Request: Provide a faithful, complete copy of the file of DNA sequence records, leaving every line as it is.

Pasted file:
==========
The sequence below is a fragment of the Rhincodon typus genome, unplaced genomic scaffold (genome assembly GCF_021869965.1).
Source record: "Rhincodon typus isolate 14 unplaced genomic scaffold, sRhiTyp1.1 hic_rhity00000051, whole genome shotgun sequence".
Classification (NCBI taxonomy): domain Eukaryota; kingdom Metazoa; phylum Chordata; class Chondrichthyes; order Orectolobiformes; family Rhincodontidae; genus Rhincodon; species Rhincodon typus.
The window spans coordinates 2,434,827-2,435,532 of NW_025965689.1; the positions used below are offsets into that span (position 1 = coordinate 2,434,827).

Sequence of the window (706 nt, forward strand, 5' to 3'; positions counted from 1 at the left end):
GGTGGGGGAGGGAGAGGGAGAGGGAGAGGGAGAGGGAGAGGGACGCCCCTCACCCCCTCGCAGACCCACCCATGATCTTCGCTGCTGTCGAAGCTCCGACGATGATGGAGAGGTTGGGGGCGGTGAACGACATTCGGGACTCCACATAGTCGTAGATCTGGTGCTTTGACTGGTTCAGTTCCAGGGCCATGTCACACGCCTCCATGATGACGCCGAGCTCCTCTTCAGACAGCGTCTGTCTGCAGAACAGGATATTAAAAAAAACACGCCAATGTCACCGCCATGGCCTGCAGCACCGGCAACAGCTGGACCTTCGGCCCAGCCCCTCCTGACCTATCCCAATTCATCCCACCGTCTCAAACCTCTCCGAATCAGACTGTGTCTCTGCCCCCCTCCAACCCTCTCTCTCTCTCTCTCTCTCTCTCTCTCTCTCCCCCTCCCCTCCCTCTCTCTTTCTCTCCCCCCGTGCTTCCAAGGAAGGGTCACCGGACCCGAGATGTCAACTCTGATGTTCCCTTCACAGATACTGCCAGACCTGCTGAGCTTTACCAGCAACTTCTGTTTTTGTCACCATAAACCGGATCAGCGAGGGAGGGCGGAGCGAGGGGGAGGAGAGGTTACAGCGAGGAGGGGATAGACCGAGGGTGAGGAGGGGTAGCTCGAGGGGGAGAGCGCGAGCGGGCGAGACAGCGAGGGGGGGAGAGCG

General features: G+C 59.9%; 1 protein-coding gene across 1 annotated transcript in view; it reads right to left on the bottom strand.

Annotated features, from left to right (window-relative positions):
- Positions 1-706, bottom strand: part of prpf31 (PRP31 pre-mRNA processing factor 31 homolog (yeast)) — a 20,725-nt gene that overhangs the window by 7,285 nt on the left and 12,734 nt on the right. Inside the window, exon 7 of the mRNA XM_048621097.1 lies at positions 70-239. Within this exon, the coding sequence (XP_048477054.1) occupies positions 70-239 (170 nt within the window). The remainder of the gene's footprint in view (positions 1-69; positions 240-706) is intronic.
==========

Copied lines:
The sequence below is a fragment of the Rhincodon typus genome, unplaced genomic scaffold (genome assembly GCF_021869965.1).
Source record: "Rhincodon typus isolate 14 unplaced genomic scaffold, sRhiTyp1.1 hic_rhity00000051, whole genome shotgun sequence".
Classification (NCBI taxonomy): domain Eukaryota; kingdom Metazoa; phylum Chordata; class Chondrichthyes; order Orectolobiformes; family Rhincodontidae; genus Rhincodon; species Rhincodon typus.
The window spans coordinates 2,434,827-2,435,532 of NW_025965689.1; the positions used below are offsets into that span (position 1 = coordinate 2,434,827).

Sequence of the window (706 nt, forward strand, 5' to 3'; positions counted from 1 at the left end):
GGTGGGGGAGGGAGAGGGAGAGGGAGAGGGAGAGGGAGAGGGACGCCCCTCACCCCCTCGCAGACCCACCCATGATCTTCGCTGCTGTCGAAGCTCCGACGATGATGGAGAGGTTGGGGGCGGTGAACGACATTCGGGACTCCACATAGTCGTAGATCTGGTGCTTTGACTGGTTCAGTTCCAGGGCCATGTCACACGCCTCCATGATGACGCCGAGCTCCTCTTCAGACAGCGTCTGTCTGCAGAACAGGATATTAAAAAAAACACGCCAATGTCACCGCCATGGCCTGCAGCACCGGCAACAGCTGGACCTTCGGCCCAGCCCCTCCTGACCTATCCCAATTCATCCCACCGTCTCAAACCTCTCCGAATCAGACTGTGTCTCTGCCCCCCTCCAACCCTCTCTCTCTCTCTCTCTCTCTCTCTCTCTCTCCCCCTCCCCTCCCTCTCTCTTTCTCTCCCCCCGTGCTTCCAAGGAAGGGTCACCGGACCCGAGATGTCAACTCTGATGTTCCCTTCACAGATACTGCCAGACCTGCTGAGCTTTACCAGCAACTTCTGTTTTTGTCACCATAAACCGGATCAGCGAGGGAGGGCGGAGCGAGGGGGAGGAGAGGTTACAGCGAGGAGGGGATAGACCGAGGGTGAGGAGGGGTAGCTCGAGGGGGAGAGCGCGAGCGGGCGAGACAGCGAGGGGGGGAGAGCG

General features: G+C 59.9%; 1 protein-coding gene across 1 annotated transcript in view; it reads right to left on the bottom strand.

Annotated features, from left to right (window-relative positions):
- Positions 1-706, bottom strand: part of prpf31 (PRP31 pre-mRNA processing factor 31 homolog (yeast)) — a 20,725-nt gene that overhangs the window by 7,285 nt on the left and 12,734 nt on the right. Inside the window, exon 7 of the mRNA XM_048621097.1 lies at positions 70-239. Within this exon, the coding sequence (XP_048477054.1) occupies positions 70-239 (170 nt within the window). The remainder of the gene's footprint in view (positions 1-69; positions 240-706) is intronic.